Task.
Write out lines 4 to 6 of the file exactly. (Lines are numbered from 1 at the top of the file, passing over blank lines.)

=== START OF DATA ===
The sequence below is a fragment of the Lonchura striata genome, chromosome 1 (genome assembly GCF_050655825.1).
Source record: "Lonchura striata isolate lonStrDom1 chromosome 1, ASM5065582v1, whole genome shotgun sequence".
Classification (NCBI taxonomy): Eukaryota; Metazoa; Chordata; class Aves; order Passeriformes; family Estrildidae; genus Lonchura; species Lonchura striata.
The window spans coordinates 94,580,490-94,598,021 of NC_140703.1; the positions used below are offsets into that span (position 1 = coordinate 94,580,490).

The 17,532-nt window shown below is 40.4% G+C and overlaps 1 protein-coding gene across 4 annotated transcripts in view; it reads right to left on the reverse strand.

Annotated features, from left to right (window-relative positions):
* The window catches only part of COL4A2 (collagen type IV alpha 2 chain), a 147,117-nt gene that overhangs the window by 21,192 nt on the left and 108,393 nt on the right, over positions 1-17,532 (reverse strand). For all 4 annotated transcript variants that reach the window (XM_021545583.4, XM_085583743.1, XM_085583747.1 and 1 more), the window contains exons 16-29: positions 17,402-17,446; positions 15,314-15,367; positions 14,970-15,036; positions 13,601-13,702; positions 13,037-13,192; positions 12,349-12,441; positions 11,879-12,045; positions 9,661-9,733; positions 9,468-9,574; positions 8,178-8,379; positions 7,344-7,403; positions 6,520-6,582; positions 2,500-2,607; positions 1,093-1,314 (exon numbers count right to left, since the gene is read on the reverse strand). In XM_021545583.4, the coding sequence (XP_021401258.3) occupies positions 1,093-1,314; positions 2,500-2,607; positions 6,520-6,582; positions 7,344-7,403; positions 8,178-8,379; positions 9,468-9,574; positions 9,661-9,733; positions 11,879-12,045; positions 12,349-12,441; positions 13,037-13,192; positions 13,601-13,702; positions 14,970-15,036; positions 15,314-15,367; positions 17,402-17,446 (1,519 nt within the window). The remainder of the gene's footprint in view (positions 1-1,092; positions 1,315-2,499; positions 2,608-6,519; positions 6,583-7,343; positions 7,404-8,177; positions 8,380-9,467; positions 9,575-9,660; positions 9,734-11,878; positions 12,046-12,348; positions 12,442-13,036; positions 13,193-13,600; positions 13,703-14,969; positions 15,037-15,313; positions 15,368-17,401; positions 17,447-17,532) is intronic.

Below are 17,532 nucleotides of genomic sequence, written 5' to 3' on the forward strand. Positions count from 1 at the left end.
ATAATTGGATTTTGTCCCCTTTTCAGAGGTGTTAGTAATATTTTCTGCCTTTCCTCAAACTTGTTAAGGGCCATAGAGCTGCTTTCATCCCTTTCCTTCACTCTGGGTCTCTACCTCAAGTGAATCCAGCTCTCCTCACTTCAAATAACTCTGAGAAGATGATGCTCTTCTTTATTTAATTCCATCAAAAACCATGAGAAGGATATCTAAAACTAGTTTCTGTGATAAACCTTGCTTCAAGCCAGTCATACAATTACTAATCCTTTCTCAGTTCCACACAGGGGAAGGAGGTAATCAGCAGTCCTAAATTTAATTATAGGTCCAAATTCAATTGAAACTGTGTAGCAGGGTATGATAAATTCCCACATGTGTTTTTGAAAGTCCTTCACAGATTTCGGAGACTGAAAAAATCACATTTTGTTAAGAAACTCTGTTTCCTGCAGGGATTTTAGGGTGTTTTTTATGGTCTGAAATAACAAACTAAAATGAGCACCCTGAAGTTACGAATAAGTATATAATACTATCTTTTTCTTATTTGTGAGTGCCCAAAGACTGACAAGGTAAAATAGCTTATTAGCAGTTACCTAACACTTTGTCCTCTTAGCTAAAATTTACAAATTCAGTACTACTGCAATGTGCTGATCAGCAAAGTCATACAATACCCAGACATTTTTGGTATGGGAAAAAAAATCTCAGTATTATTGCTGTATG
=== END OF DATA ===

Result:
The window spans coordinates 94,580,490-94,598,021 of NC_140703.1; the positions used below are offsets into that span (position 1 = coordinate 94,580,490).

The 17,532-nt window shown below is 40.4% G+C and overlaps 1 protein-coding gene across 4 annotated transcripts in view; it reads right to left on the reverse strand.

Annotated features, from left to right (window-relative positions):